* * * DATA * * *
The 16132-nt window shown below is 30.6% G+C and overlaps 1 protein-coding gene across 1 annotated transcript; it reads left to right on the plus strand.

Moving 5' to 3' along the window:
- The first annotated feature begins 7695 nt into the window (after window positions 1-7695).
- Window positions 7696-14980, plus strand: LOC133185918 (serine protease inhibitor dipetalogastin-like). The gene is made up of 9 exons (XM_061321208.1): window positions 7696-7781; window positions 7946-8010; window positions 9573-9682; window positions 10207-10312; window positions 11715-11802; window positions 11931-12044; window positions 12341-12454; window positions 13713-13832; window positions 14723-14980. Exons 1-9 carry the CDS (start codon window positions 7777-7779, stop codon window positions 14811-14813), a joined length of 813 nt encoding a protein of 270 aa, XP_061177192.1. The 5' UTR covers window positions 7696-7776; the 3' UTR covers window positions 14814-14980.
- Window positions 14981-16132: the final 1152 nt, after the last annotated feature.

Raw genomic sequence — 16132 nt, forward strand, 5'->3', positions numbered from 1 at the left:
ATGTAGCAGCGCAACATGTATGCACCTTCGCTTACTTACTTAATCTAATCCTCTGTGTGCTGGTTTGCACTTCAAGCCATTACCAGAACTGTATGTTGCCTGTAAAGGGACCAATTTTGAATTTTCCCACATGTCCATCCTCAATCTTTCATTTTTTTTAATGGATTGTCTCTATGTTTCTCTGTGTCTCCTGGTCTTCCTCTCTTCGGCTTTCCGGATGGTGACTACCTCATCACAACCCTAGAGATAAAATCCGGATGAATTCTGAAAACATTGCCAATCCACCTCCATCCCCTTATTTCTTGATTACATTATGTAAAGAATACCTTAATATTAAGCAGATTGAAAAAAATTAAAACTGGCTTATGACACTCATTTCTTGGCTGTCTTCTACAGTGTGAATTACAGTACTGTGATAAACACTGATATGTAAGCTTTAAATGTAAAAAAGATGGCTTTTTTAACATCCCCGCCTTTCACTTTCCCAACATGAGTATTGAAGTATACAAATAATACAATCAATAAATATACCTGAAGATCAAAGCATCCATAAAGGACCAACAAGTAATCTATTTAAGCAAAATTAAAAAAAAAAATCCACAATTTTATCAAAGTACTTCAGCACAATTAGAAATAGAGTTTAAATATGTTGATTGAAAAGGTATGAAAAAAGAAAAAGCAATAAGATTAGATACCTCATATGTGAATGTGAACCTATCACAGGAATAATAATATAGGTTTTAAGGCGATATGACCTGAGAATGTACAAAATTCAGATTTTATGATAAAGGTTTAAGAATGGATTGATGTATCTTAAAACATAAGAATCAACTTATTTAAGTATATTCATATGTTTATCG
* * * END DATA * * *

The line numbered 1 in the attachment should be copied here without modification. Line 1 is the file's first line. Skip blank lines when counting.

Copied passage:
The 16132-nt window shown below is 30.6% G+C and overlaps 1 protein-coding gene across 1 annotated transcript; it reads left to right on the plus strand.